Wednesday, February 11, 2009
Darwin never mentioned the origin of life. The primitive understanding of science in his time rested on the assumption that living things had very simple structures. Since medieval times, spontaneous generation, the theory that non-living matter could come together to form living organisms, had been widely accepted. It was believed that insects came into existence from leftover bits of food. It was further imagined that mice came into being from wheat. Interesting experiments were conducted to prove this theory. Some wheat was placed on a dirty piece of cloth, and it was believed that mice would emerge in due course.
Similarly, the fact that maggots appeared in meat was believed to be evidence for spontaneous generation. However, it was only realized some time later that maggots did not appear in meat spontaneously, but were carried by flies in the form of larvae, invisible to the naked eye.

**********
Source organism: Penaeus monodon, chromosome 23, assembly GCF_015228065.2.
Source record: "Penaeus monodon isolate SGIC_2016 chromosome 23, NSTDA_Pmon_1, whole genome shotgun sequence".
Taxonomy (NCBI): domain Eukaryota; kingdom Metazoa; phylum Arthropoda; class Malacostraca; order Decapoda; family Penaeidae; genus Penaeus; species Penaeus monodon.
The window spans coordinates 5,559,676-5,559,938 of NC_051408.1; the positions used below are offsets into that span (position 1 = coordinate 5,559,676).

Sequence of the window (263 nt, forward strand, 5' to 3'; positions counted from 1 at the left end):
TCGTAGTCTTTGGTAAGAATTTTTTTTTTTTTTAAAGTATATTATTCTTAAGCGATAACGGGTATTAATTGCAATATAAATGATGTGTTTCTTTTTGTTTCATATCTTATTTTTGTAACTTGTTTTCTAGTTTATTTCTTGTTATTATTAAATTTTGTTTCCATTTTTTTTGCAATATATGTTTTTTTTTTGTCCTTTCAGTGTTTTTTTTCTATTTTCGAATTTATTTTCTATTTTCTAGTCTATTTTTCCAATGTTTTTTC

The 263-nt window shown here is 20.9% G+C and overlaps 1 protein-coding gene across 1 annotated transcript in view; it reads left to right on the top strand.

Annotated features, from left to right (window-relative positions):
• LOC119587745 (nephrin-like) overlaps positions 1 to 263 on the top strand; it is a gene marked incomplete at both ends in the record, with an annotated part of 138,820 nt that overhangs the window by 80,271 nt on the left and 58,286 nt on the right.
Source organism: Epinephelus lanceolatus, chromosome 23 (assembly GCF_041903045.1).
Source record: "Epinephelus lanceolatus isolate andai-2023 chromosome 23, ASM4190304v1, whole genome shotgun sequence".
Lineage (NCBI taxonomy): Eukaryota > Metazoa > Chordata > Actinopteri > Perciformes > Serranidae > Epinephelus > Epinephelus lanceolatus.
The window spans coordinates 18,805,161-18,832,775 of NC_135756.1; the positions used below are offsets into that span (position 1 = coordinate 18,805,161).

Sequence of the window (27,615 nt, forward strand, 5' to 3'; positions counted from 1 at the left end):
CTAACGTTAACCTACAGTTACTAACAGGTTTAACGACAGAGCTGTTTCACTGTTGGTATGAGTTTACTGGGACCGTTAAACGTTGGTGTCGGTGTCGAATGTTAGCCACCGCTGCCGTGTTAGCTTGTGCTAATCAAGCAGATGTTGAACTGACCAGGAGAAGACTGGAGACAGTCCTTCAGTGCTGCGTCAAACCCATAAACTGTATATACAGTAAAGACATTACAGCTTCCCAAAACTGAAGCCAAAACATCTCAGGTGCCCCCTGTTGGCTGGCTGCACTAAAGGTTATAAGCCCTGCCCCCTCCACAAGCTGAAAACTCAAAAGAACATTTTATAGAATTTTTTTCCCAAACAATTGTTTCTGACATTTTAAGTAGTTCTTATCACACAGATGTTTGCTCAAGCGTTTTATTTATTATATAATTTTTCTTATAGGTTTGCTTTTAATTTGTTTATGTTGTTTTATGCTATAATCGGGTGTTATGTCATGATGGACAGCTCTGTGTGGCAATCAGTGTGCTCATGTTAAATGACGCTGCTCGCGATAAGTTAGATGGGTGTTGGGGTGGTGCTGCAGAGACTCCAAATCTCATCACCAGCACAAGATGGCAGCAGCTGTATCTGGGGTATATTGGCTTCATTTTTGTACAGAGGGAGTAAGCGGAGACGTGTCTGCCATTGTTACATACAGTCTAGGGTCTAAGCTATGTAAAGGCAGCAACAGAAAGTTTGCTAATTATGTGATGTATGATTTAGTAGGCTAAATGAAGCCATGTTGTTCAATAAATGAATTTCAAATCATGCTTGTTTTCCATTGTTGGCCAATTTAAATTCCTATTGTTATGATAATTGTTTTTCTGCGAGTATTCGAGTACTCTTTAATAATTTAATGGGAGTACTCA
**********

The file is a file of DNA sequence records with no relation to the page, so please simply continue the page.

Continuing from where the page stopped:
Even in the period when Darwin's Origin of Species was written, the belief that bacteria could come into existence from inanimate matter was widespread.
However, five years after the publication of Darwin's book, Louis Pasteur announced his results after long studies and experiments, which disproved spontaneous generation, a cornerstone of Darwin's theory. In his triumphal lecture at the Sorbonne in 1864, Pasteur said, "Never will the doctrine of spontaneous generation recover from the mortal blow struck by this simple experiment."
Advocates of the theory of evolution refused to accept Pasteur's findings for a long time. However, as scientific progress revealed the complex structure of the cell, the idea that life could come into being coincidentally faced an even greater impasse.